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GE Washer WBXR1060T2WW fills then stops


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18 replies to this topic

#1 harry12345

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Posted 30 April 2005 - 09:46 AM

my GE washer was in the agitation process when my wife opened the lid and threw another piece of clothes in it. When she closed the lid the washer did not turn on again. I was able to get some of the water out and it started to fill again but stops once the water level is at the correct level I checked the water level switch and it is working correctly. Any suggestions before I call the repair man.

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#2 Moostafa

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Posted 30 April 2005 - 11:05 AM

Hello, my suggestible friend.  The failure pattern you describe is the classic pathology of a lid switch which failed in use. 

Allahu Akbar!


#3 harry12345

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Posted 30 April 2005 - 11:10 AM

I tested the switch(continuity and voltage) and it seems to work perfectly.

#4 Moostafa

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Posted 30 April 2005 - 11:16 AM

Hello again, my perfect friend.  Have you tried a jumper wire across the lid switch contacts?  Just a thought from an old herder of camels and yaks who fought with the Mujahideen and procured poppy products for your Ameedican CIA.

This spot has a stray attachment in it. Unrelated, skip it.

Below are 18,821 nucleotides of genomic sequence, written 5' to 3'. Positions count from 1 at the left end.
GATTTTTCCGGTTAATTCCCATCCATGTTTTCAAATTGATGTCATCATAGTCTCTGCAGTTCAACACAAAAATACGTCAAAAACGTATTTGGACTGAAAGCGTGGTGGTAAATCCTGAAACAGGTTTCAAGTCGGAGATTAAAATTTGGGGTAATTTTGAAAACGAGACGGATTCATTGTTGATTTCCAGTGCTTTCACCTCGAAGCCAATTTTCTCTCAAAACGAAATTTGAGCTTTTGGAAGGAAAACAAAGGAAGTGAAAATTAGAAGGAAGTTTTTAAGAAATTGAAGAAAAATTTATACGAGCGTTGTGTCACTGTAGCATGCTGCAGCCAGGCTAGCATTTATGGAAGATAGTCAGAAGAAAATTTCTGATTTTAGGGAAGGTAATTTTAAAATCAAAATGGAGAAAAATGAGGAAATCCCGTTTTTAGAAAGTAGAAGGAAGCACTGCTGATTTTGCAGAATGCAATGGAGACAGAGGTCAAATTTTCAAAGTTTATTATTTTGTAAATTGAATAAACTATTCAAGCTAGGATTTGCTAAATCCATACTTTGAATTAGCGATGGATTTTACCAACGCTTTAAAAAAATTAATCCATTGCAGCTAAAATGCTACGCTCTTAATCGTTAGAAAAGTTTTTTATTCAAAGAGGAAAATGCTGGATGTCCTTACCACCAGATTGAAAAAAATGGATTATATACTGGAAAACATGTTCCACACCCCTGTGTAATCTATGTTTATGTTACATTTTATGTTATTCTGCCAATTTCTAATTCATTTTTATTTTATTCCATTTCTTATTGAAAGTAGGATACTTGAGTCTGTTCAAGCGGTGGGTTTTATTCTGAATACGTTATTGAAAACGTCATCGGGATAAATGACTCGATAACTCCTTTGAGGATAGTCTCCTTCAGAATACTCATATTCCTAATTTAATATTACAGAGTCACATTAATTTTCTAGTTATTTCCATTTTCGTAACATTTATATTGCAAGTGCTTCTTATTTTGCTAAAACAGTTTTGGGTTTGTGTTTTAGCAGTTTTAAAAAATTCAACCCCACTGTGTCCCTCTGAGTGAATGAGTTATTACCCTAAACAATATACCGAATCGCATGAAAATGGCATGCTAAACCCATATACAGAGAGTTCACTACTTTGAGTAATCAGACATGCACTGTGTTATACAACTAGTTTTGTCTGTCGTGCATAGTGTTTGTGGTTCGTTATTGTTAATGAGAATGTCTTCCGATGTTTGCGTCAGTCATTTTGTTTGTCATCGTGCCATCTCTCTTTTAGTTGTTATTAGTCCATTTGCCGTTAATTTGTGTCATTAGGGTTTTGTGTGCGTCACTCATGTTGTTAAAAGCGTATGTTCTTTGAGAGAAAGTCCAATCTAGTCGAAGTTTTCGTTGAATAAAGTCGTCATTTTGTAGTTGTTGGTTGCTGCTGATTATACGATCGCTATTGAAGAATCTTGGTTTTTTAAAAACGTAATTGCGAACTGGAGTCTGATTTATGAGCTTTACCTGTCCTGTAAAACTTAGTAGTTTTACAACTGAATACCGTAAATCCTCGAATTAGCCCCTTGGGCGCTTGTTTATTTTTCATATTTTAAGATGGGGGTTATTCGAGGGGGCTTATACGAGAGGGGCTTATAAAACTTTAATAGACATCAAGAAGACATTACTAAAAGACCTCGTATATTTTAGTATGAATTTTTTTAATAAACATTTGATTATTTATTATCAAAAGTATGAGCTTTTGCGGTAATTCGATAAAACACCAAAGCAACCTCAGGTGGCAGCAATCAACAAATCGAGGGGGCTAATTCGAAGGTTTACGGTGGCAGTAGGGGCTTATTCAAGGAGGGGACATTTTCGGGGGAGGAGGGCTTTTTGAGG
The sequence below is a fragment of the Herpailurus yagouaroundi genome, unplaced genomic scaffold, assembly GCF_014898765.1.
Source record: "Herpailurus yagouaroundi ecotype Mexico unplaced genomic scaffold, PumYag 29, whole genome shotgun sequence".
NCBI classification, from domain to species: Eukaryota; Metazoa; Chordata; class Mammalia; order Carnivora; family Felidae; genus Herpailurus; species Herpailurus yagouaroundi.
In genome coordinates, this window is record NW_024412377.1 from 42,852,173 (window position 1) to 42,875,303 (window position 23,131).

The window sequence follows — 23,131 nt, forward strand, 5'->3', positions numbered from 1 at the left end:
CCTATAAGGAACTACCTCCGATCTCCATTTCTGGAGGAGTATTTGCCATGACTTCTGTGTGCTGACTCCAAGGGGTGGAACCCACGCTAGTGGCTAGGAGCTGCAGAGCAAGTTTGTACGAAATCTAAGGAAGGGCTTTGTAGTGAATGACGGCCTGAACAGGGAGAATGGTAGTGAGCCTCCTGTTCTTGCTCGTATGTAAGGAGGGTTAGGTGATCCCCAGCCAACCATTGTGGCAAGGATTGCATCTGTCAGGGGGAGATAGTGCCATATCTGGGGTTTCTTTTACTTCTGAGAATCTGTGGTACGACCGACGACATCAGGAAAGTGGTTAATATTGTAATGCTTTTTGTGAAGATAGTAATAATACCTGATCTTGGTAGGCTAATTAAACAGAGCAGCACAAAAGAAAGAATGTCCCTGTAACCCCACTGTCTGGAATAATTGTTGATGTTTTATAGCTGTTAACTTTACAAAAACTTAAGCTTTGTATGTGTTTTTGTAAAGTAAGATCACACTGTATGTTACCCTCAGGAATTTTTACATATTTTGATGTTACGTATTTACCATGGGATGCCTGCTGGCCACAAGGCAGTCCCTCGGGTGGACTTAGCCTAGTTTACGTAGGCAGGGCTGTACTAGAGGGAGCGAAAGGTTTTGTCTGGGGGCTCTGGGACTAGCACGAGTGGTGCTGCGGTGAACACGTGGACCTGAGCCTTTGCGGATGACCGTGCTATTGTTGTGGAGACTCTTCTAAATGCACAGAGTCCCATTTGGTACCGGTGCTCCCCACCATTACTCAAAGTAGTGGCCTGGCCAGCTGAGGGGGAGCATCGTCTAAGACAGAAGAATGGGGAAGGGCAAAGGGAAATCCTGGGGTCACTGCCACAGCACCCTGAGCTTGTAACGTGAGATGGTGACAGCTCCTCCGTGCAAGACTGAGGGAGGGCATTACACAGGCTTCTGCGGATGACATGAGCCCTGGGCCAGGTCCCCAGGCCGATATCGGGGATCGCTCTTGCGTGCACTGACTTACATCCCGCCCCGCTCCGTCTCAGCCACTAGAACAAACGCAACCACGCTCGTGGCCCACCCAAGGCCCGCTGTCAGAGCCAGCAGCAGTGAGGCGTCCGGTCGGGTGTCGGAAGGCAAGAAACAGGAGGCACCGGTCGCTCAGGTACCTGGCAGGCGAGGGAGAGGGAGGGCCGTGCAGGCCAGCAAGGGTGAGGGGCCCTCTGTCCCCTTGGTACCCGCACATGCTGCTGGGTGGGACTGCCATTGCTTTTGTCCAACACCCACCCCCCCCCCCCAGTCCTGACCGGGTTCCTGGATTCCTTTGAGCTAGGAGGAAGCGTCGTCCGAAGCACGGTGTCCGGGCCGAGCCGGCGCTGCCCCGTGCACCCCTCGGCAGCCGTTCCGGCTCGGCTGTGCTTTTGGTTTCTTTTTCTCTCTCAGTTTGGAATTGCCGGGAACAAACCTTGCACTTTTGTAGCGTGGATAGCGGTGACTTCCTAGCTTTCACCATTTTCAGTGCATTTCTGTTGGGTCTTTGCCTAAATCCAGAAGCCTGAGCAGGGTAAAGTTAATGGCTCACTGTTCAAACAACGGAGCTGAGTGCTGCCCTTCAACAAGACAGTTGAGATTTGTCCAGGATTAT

If that results in no change, I recommend testing the contacts on the pressure switch and timer.  If you would be so kind and to post the wiring diagram for your washer, I will gladly assist you in identifying the exact locations you need to test.

Allahu Akbar!


#5 harry12345

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Posted 30 April 2005 - 11:25 AM

Wish I had a wiring diagram. I tested the switch by measuring the voltage on each side of the connector coming off the switch with the lid open and closed. with it open the voltage was close to zero. with the lid closed it was 114.9 so i know the lid switch is working. I traced the wire to the circuit board on the back of the control panel and it has 114.9 volts when the lid is closed. I also tested the water level switch hile it was filling and when full. It works fine. 114.9 volts to the inlet valves and o on the other terminal when it is filling and 0 volts to the inlet valves and 114 volts on the other terminal when it is full. traced the purple wire from the level switch to the timer and it has 114 volts at the connector to the timer. tried an old timer that i had and it does the same thing so i don't beleive the timer is bad.

not sure what the circuit board on the back of the control panel is. Any thoughts.

#6 Moostafa

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Posted 30 April 2005 - 11:31 AM

Hello, my thoughtful friend.  Any other musings at this point would be mere guesses.  I am afraid we are at the point where we will need the wiring diagram to track the problem down further.  Usually is it located inside the control panel.  If no, then you can purchase a replacement from the Great Satan, GE, for 11 of your Ameedican Federal Reserve Notes.